HHCW - Blog - Depression

How can I help you with your Depression?

Updated: September 23, 2020 | Original Post: September 26, 2019

As a therapist, I have found that depression is one of the harder mental health challenges to treat. This is because it is either due to something that actually happened to a person or because of their brain chemistry which makes them susceptible to being depressed. What is particularly troubling about depression is the sense of hopelessness that it can create, leading to suicide and self-harming behaviours. A common condition that accompanies depression is anxiety that I discuss in other blog posts.

I found these troubling stats that you see on this page on psychcentral.com:

According to suicide.org, a teen in the United States takes his or her own life every 100 minutes. Suicide is the third-leading cause of death for young people ages 15 to 24. Approximately 20 percent of teens experience depression before they reach adulthood, and between 10 to 15 percent suffer from symptoms at any one time. Only 30 percent of depressed teens are being treated for it. Some teens are more at risk for teen depression and suicide than others. Among them:

  • Teen females develop depression twice as often than men.
  • Abused and neglected teens are at risk.
  • Adolescents who suffer from chronic illnesses or other physical conditions.
  • Teens with a family history of depression or mental illness. Between 20 to 50 percent of teens suffering from depression have a family member with depression or some other mental disorder.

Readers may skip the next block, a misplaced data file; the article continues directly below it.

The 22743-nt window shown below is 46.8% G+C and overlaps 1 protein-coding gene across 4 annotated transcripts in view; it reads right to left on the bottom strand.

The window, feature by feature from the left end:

• Teens with untreated mental or substance-abuse problems. Approximately two-thirds of teens with major depression also battle another mood disorder like dysthymia,anxiety, antisocial behaviors, or substance abuse.
  • Young people who experienced trauma or disruptions at home, including divorce and deaths of parents.

Causes of depression can range from abuse as a child, fighting in the home, bullying, parental divorce, struggles at school, and many others.

In particular, social media is becoming a problem. When a teen is excluded from chat rooms, doesn’t get the number of desired “likes” on a post, or gets critical or cruel comments that are seen by their entire circle of friends, the result can often cause depression. I really like the article posted on health.usnews.com and encourage you to read it too.

What I have found when helping people deal with depression is that they all want to do better and just can’t on their own. While I’m not a proponent of medicating people whenever they feel down, in severe cases medication can save a life.  What is important is that the teen suffering from depression receive counselling at the same time.  Medication can help stabilize their brain chemistry and counselling can help them better understand their symptoms, triggers, and develop coping strategies.

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COVID-19 Protocols

Psychotherapy for many people, especially children and teens, is more effective in person.

For patients who either have clinical issues that are best discussed face-to-face or simply are looking to talk without a screen between us, click the link below to see the measures I take to keep us all safe.